If you’ve got a promotion running, make it an exclusive promotion to people finding you either through Facebook, QR codes on posters or on Twitter. If you’re running an event, offer discounted tickets to people scanning the QR code to get to your landing page. You need to offer them something. Simply saying ‘visit our website’ won’t do a thing.


In summary, landing pages can be enormously beneficial to website owners in terms of creating leads and generating future business. Building up an email mailing list in this way is absolutely vital to ensuring the future of your business and giving you a pool of relatively warm leads to work from in the future. After all, those people would’ve just gone elsewhere — likely to a competitor — if you hadn’t got their contact information, so what have you got to lose?

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Should All Websites Be Designed Primarily for Mobile?

This was posted on November 2nd, 2015



It’s been obvious for a long time now that designing websites for mobile usage has been extraordinarily important. Mobile usage has been growing exponentially and for a good couple of years it’s been vital to have a mobile response version of your website for people to visit on smartphones and other handheld devices.

Now, though, the tide has changed. Mobile devices account for the vast majority of web browsing, with laptops and desktops now beginning to languish in obscurity, relatively speaking. The stats say that mobile sites should no longer be a secondary consideration, but the primary one and that a desktop version of your website should come second.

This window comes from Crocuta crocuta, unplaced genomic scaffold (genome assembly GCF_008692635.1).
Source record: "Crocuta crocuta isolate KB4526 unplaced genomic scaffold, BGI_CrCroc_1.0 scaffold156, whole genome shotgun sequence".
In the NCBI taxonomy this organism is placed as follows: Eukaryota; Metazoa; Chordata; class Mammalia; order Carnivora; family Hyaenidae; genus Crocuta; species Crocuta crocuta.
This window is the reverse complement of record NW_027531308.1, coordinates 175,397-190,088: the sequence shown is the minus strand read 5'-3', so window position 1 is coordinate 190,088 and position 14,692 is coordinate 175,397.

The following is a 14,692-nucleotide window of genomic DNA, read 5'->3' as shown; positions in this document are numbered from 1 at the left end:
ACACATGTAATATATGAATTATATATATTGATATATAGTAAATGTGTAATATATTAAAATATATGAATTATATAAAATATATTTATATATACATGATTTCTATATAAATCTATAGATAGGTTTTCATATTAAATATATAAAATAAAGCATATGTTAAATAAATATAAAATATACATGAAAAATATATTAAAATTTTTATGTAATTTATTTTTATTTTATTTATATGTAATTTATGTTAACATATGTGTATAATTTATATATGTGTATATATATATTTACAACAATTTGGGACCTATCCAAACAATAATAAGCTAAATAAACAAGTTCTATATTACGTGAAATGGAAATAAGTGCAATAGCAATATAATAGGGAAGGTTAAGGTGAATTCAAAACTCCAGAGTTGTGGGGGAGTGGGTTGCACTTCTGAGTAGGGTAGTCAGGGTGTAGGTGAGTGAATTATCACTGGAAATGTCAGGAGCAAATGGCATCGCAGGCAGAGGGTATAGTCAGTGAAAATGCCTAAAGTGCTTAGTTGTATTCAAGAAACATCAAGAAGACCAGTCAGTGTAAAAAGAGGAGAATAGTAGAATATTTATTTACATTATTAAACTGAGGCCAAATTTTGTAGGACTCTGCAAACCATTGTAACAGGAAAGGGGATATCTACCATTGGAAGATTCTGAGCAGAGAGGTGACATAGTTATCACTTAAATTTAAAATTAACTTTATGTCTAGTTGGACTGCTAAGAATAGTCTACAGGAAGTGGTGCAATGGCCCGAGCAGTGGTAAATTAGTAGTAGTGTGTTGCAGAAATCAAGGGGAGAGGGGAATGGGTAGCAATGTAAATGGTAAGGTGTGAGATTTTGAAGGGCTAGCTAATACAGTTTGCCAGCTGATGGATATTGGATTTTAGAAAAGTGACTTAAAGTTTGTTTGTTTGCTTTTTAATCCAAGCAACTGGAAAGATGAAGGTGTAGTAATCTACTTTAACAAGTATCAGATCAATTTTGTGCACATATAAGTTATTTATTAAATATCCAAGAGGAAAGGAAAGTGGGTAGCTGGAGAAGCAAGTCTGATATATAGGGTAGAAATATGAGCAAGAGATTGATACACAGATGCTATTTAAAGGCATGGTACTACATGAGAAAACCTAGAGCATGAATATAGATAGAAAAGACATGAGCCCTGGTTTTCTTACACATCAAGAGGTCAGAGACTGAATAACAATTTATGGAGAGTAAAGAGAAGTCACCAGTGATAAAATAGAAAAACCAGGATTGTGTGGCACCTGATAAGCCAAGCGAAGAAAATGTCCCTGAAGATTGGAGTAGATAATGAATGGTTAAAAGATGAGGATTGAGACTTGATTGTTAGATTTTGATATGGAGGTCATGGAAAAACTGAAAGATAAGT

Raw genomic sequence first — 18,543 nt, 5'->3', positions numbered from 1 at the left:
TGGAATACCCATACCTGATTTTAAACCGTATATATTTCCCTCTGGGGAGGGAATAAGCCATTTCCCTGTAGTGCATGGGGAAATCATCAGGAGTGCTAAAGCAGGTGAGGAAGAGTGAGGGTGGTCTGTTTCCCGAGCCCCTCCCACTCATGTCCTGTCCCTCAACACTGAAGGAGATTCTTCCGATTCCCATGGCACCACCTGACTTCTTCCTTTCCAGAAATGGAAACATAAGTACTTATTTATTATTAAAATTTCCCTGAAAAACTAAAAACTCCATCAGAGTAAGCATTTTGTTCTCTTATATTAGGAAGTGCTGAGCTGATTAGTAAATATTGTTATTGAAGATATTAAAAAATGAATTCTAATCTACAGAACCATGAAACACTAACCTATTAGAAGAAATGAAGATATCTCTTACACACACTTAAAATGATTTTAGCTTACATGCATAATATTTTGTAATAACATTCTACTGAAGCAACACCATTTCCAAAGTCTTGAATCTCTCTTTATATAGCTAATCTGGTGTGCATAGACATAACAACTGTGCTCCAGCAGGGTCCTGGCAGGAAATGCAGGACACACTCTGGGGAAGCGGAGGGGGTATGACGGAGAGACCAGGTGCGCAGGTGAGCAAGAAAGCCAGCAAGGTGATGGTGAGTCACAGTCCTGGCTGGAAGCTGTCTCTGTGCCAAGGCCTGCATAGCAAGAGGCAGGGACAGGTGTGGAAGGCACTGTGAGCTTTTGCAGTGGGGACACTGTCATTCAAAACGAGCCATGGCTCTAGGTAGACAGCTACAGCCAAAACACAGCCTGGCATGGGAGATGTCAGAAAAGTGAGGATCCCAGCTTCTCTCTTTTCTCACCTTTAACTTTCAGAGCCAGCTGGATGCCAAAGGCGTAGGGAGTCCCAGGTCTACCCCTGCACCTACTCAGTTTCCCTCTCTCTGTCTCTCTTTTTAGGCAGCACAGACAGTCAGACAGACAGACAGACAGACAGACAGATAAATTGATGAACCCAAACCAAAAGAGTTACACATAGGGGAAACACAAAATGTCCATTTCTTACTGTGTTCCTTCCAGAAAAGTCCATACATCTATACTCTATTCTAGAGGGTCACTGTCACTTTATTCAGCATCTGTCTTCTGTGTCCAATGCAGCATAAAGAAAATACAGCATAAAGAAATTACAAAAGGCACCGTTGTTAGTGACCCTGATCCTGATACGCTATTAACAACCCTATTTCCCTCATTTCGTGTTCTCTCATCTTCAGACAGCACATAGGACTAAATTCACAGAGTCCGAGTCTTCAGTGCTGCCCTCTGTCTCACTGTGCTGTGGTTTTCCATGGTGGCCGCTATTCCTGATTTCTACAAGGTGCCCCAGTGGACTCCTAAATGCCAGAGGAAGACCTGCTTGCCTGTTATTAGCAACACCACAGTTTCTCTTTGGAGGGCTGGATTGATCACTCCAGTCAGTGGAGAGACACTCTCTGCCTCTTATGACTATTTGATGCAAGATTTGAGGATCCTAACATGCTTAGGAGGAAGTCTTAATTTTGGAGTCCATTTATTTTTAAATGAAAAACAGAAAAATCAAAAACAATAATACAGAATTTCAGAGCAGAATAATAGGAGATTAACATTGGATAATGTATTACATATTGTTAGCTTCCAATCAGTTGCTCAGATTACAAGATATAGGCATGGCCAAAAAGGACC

Let’s have a look at some stats.

There are 1.2 billion mobile web users around the world. In the United States alone, 25% of internet users use mobile only, rarely or never using a desktop machine. Over 85% of new handsets sold have mobile web access, and seeing as virtually everyone owns a mobile phone this a potentially huge market.

The statistics say that the majority of users will only ever see the mobile version of your website. For that reason, then, it needs to work and work well.

Desktop is still an important medium, but it’s now secondary to mobile. It shouldn’t be forgotten, but we have to accept that the online world has moved on and that not only the future but the present is with mobile usage. However, that doesn’t mean the end of the web as we know it.

It’s all about adapting. Ensuring that your website is progressively designed for mobile usage is vital, and a properly responsive website design will respond to the device that’s requesting it, regardless of whether that’s a smartphone, tablet, laptop or 40ft-wide projector. Allowing your website to scale gracefully and remove unnecessary features as screen real estate becomes tighter is now a vital part of website design.

Your main efforts should be put into mobile design, whilst still being able to take advantage of all of the benefits of the desktop version of your website (primarily the extra screen space and capability for Flash and other plugins). For this, you need to ensure your website is properly responsively designed. That’s where we come in.

To make sure your website is fully designed for mobile usage and therefore able to accommodate the majority of your potential customers and website visitors, call us today to speak about responsive website design and mobile usage.